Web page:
While the Federal Reserve‘s interest-rate increases have sent stock prices reeling, they have sent bond yields soaring.
And that has made bonds attractive for those of us looking to buttress the fixed-income portion of our portfolios. If you buy safe, individual bonds and hold them until maturity, you will almost surely receive par value for the bonds upon maturity. And you can enjoy yields close to or more than 5%.
Most investment experts recommend holding at least some bonds in your portfolio as a hedge against falling equity prices. The standard portfolio weighting is 60% stocks and 40% bonds.
Young people can often safely devote more than 60% of their portfolio to stocks, as they have time to ride out declines in the equity market. Older people might want to consider a weighting of more than 40% in bonds, so they don’t get burned by a plunge in stocks after they retire.
Safety of Treasuries
When it comes to choosing which bonds to buy, Treasuries are the safest. They’re fully backed by the federal government, meaning they’re extremely unlikely to default.
Yields of shorter maturities are higher than those of longer ones now (an inverted yield curve). That’s because Fed rate hikes are pushing short-term yields up, while fear of recession is pushing long-term yields down.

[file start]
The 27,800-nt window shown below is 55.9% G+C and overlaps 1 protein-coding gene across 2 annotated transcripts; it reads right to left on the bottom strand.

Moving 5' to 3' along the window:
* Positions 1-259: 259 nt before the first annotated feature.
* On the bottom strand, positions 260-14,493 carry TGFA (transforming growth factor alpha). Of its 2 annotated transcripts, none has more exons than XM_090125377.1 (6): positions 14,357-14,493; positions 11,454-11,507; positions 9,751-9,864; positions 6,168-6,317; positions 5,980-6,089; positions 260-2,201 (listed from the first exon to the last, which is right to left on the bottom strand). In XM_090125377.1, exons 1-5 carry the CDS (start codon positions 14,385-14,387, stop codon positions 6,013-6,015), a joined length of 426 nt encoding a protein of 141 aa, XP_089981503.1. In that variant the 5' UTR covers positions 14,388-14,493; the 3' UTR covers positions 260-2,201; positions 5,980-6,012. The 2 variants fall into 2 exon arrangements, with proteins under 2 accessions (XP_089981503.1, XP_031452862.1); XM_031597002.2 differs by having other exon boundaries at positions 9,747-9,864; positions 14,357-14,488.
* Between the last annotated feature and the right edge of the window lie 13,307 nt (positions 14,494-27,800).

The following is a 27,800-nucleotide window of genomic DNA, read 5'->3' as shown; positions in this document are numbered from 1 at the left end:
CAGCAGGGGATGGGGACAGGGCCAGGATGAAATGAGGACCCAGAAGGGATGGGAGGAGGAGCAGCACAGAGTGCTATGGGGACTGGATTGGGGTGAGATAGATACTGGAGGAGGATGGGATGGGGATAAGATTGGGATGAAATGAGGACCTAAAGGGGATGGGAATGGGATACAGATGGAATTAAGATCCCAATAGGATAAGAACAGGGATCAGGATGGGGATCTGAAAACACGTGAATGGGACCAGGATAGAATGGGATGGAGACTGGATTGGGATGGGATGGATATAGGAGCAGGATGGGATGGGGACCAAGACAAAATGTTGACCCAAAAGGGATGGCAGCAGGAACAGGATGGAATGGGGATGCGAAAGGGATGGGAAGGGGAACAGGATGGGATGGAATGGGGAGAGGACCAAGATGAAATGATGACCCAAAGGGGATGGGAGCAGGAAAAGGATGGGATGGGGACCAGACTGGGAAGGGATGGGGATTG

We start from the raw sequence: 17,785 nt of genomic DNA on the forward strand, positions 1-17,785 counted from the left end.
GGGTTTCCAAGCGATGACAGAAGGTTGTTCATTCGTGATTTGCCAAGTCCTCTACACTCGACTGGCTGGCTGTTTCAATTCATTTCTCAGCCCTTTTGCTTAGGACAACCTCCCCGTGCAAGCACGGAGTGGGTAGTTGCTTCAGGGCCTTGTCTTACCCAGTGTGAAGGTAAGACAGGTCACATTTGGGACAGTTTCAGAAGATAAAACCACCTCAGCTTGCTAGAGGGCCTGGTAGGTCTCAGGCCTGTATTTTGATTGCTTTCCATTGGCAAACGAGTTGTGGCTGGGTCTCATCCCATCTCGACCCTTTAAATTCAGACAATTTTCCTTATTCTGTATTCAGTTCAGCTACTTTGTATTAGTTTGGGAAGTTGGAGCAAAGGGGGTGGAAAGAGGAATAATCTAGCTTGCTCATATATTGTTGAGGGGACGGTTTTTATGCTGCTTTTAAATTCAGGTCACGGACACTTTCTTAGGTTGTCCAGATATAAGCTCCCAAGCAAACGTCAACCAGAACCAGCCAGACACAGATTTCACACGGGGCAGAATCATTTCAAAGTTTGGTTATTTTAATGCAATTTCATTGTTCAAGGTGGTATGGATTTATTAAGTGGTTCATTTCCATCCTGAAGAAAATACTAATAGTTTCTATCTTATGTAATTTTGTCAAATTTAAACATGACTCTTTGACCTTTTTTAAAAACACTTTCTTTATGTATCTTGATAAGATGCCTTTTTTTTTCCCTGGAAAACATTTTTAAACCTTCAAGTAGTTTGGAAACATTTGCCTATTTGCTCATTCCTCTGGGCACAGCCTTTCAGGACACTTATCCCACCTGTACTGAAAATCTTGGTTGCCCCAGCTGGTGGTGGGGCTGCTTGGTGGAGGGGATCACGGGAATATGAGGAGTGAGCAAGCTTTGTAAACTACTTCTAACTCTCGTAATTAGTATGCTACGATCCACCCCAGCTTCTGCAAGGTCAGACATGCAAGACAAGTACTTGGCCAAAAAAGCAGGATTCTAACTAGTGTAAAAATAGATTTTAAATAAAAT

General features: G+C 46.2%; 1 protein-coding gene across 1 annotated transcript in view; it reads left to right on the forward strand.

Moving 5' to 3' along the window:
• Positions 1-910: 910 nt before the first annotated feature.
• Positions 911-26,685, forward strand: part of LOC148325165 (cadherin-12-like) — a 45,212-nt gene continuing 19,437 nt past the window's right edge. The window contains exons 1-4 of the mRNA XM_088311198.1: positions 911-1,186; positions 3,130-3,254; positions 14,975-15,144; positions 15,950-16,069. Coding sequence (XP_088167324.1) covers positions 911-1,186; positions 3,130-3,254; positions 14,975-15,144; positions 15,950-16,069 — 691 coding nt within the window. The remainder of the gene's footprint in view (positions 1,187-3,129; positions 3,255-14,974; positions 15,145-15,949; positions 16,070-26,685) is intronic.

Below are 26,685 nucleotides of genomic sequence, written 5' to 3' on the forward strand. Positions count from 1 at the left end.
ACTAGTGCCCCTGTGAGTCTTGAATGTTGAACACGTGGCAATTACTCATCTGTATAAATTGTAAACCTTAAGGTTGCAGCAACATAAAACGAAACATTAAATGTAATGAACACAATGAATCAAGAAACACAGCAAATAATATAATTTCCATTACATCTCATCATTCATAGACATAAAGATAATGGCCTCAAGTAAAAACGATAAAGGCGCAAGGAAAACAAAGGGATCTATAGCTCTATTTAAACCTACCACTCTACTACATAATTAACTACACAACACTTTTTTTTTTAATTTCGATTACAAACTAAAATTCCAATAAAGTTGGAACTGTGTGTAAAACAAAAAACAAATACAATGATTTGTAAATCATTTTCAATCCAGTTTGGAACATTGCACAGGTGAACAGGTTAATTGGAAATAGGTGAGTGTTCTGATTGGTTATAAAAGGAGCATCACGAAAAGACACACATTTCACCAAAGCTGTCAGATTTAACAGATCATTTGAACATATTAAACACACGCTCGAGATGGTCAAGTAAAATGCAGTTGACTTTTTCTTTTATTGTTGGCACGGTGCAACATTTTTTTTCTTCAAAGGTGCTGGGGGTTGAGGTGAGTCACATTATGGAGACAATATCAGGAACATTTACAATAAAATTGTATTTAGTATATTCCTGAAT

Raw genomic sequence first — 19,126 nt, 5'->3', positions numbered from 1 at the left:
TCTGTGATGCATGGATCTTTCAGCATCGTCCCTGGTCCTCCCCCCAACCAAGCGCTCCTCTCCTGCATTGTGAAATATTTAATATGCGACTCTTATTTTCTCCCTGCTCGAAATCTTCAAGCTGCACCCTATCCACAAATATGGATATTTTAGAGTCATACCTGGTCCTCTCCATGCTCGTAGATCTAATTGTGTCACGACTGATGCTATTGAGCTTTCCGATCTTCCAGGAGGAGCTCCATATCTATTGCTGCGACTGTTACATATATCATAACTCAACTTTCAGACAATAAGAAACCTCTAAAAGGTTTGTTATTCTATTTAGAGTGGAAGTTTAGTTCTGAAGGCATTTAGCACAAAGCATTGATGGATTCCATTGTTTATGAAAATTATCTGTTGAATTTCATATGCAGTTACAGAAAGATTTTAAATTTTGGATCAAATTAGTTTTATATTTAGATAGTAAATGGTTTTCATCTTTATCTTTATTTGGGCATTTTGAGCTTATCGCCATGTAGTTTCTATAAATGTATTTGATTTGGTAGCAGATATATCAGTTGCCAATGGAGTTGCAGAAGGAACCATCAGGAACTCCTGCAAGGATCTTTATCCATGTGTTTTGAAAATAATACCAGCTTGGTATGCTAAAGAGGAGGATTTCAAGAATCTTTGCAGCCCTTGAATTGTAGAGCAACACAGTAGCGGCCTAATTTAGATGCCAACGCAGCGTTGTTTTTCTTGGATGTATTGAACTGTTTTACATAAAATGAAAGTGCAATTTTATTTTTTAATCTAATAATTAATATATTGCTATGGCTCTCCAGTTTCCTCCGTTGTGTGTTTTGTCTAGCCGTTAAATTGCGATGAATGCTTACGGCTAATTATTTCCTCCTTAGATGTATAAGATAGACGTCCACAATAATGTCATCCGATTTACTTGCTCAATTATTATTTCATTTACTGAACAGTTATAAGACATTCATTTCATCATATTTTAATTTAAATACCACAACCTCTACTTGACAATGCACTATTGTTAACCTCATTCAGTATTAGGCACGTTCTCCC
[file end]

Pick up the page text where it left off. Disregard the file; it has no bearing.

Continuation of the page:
As of Nov. 4, a one-year Treasury yields 4.8%. Of course, when that bond matures, you may want to reinvest the money in other bonds. At that point we may well be in a recession, which could mean lower yields for you.
So you can buy three-year Treasuries that yield 4.6%, in case yields are lower than that when your bonds mature.
You can garner a higher yield for some maturities by buying brokered certificates of deposit. On Fidelity Investments’ fixed-income platform, you can purchase a three-year Ally Bank CD that yields 5.1% and a five-year Capital One CD yielding 5%.
These CDs are FDIC-insured up to a value of $250,000.
Many investment-grade corporate bonds yield more than Treasuries. You can buy a single-A, one-year bond issued by Royal Bank of Canada (RBC), a conservative bank, which yields 5.33%. A three-year RBC bond yields 5.42%, and a five-year yields 5.69%.
The single-A rating comes from S&P Global Ratings.
If you’re willing to take the risk of triple-B bonds, the lowest investment-grade rating, you can often get a higher yield.
A one-year bond issued by Oracle, the technology titan, yields 5.06% (lower-rated bonds don’t always yield more than higher-rated ones). A three-year Oracle bond yields 5.51%, and a five-year yields 5.83%.
So there are plenty of ways to take advantage of rising interest rates.
The author owns Royal Bank of Canada bonds and Oracle bonds purchased through Fidelity Investments.